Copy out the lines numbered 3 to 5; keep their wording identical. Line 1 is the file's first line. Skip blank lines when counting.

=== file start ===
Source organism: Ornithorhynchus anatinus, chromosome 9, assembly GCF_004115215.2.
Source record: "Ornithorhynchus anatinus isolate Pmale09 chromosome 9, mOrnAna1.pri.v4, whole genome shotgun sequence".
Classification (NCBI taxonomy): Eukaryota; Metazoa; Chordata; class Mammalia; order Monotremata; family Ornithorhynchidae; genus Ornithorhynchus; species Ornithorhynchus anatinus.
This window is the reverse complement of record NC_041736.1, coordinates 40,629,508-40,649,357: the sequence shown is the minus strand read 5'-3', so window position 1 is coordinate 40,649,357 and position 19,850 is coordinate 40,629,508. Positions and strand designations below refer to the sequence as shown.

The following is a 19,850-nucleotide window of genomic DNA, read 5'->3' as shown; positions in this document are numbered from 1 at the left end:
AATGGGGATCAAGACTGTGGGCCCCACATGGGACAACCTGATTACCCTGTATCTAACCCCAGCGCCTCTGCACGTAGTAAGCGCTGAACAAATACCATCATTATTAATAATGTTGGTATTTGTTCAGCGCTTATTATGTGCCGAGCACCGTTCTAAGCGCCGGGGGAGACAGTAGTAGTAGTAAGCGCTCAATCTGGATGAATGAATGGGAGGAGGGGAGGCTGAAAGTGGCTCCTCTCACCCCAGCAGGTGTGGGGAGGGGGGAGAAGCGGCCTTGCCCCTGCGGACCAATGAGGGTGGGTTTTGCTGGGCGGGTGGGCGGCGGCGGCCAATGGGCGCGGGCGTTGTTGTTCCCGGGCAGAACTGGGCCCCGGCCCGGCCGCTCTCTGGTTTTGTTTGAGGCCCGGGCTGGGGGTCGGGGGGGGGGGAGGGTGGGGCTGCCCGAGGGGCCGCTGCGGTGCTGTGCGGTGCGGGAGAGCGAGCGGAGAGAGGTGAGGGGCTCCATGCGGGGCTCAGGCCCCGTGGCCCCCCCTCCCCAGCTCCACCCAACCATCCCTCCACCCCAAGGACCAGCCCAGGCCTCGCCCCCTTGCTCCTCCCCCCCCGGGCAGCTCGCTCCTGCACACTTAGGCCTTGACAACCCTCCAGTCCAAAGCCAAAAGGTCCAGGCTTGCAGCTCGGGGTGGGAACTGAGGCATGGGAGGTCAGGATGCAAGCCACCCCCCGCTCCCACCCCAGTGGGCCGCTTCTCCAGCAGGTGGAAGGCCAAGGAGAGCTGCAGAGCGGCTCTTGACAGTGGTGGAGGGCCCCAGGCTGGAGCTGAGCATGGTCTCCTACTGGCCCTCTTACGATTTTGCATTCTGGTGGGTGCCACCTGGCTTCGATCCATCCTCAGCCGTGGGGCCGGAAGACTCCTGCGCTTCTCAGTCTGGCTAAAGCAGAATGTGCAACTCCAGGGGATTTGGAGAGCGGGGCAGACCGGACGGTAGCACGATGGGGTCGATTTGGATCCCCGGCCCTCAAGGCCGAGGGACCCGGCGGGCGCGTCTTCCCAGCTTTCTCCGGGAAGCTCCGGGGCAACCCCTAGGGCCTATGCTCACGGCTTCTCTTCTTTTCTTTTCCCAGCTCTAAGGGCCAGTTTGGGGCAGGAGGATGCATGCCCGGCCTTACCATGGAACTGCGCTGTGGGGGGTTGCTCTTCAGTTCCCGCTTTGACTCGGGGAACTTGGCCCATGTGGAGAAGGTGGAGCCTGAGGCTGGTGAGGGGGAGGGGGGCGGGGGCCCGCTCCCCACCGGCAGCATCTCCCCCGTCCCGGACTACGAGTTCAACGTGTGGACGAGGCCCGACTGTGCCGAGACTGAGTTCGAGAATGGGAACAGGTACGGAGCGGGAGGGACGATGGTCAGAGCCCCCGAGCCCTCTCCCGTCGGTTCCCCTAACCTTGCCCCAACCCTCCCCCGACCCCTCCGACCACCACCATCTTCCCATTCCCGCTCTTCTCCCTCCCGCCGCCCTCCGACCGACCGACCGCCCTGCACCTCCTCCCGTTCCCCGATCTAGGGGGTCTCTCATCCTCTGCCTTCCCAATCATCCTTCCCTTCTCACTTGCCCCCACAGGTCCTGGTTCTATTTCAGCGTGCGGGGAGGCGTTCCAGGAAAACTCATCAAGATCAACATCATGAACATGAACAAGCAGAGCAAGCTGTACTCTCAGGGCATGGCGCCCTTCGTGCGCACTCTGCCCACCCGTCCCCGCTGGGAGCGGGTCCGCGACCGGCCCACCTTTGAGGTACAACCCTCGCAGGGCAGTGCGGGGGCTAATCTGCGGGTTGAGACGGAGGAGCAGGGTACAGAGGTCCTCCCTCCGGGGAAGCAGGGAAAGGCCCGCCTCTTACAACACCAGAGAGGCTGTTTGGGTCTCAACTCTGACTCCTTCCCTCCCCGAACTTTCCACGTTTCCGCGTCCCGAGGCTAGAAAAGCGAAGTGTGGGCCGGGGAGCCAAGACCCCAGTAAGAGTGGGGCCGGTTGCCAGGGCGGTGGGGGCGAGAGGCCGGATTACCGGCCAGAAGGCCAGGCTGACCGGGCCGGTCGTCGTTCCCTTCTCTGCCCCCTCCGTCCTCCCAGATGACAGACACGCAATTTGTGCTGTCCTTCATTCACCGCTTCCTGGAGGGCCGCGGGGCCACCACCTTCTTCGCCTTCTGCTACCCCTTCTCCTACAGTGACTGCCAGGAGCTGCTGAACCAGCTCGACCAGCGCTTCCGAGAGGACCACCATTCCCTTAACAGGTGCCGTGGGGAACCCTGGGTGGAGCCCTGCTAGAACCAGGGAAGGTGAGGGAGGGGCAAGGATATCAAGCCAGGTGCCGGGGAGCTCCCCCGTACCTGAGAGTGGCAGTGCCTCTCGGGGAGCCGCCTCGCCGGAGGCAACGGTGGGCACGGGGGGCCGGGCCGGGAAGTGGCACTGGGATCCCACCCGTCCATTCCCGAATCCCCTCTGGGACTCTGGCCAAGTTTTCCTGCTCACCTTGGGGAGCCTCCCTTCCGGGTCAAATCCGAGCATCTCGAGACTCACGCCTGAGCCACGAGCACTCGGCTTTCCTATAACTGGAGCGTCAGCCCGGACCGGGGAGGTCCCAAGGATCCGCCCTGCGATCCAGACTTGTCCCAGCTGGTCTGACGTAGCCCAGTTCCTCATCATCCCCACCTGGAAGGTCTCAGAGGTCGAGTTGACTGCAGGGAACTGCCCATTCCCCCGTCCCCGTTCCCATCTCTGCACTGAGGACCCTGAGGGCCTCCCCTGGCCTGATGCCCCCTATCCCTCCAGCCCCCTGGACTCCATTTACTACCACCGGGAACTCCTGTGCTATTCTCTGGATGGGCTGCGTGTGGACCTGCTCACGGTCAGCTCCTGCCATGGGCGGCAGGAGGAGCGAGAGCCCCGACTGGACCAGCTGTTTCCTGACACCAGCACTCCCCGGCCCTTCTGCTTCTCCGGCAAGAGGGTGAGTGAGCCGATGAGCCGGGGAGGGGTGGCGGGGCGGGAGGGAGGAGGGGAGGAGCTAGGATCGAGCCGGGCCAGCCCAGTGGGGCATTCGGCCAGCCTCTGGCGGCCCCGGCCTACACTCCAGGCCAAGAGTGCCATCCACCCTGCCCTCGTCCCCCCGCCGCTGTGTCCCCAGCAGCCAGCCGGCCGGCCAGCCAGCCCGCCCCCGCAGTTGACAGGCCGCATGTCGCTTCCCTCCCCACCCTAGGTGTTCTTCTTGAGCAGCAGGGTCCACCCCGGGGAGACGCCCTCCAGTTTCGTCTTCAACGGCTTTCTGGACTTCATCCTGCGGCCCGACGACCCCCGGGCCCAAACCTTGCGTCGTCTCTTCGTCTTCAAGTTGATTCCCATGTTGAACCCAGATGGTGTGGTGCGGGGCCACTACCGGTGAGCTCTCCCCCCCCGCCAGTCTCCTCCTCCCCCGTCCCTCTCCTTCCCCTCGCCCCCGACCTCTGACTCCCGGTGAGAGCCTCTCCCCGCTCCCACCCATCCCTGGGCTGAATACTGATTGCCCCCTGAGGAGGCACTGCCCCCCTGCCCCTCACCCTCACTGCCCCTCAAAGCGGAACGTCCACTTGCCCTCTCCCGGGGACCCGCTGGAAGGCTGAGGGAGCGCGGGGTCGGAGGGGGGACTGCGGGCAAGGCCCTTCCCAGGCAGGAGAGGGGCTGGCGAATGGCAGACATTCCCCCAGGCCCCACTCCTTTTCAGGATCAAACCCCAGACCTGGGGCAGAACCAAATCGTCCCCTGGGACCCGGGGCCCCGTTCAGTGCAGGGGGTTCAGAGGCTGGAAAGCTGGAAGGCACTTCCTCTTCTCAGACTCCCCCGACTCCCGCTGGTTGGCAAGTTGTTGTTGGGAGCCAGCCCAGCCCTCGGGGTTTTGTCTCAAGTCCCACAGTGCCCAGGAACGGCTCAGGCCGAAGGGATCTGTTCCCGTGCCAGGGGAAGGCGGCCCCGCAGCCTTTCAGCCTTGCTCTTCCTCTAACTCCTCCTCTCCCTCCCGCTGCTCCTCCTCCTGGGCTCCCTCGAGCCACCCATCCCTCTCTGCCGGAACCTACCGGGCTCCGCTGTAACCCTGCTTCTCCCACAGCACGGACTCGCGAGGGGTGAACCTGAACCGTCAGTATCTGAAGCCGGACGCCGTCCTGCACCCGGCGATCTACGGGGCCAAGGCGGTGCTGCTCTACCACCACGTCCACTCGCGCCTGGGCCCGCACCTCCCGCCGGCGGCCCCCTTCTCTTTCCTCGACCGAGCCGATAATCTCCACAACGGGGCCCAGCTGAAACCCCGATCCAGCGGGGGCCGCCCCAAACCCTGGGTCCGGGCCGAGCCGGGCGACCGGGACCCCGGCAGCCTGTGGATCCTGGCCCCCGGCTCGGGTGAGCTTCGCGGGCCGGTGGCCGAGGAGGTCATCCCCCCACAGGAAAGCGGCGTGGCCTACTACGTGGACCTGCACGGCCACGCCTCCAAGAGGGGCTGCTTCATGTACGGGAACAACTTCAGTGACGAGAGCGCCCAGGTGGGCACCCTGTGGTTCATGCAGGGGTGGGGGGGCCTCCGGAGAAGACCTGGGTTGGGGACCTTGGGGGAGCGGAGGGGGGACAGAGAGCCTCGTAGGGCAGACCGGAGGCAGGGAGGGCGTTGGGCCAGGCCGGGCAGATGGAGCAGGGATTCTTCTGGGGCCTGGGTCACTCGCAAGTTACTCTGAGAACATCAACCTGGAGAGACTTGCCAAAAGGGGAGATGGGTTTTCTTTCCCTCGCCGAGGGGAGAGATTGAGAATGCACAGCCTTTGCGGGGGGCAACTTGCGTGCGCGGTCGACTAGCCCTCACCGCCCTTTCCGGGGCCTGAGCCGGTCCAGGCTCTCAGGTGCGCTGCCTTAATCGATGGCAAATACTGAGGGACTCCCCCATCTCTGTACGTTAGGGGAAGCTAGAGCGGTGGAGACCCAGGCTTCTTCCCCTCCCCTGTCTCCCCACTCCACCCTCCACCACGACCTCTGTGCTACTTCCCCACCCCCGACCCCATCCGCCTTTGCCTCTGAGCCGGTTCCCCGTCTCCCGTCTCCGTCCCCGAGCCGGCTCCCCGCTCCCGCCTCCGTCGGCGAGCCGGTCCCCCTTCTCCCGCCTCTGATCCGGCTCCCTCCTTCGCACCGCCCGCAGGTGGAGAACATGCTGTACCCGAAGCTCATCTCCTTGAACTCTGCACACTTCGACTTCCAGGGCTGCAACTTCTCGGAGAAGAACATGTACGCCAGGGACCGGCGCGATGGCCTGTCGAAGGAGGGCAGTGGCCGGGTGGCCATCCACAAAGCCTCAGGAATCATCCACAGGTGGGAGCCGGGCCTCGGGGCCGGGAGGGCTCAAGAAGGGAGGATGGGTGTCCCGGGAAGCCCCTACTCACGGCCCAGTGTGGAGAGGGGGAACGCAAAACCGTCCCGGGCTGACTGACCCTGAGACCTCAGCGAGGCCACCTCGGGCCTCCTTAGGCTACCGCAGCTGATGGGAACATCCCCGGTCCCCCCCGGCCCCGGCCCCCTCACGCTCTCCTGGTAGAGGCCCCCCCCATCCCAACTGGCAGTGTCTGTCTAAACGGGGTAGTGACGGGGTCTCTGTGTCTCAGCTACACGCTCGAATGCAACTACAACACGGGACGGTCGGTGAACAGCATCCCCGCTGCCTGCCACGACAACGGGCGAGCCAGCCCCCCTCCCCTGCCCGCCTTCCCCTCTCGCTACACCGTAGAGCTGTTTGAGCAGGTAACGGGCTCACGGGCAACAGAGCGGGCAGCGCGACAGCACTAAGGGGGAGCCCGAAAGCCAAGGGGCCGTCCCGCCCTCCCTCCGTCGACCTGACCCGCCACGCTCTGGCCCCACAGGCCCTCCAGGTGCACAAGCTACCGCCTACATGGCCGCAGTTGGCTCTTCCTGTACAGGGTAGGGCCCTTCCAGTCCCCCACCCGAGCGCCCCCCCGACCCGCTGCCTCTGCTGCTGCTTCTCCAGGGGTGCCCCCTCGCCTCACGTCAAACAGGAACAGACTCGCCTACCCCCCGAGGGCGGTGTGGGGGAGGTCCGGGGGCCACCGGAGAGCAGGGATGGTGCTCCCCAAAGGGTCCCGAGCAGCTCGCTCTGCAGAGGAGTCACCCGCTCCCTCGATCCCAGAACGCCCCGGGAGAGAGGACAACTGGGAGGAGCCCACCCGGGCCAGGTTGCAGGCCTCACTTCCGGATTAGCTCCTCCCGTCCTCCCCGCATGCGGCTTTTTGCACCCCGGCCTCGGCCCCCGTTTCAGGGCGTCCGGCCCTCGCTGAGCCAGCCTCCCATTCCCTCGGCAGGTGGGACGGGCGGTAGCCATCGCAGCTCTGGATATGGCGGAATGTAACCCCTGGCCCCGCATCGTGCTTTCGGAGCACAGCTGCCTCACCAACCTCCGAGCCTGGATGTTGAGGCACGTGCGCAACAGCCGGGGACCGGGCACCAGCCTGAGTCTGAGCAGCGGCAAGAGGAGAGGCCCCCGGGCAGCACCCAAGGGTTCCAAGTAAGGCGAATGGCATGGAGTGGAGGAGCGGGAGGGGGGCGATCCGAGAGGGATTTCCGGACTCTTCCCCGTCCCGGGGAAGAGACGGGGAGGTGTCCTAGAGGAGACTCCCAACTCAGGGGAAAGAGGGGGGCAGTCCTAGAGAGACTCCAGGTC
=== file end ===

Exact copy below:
Classification (NCBI taxonomy): Eukaryota; Metazoa; Chordata; class Mammalia; order Monotremata; family Ornithorhynchidae; genus Ornithorhynchus; species Ornithorhynchus anatinus.
This window is the reverse complement of record NC_041736.1, coordinates 40,629,508-40,649,357: the sequence shown is the minus strand read 5'-3', so window position 1 is coordinate 40,649,357 and position 19,850 is coordinate 40,629,508. Positions and strand designations below refer to the sequence as shown.

The following is a 19,850-nucleotide window of genomic DNA, read 5'->3' as shown; positions in this document are numbered from 1 at the left end: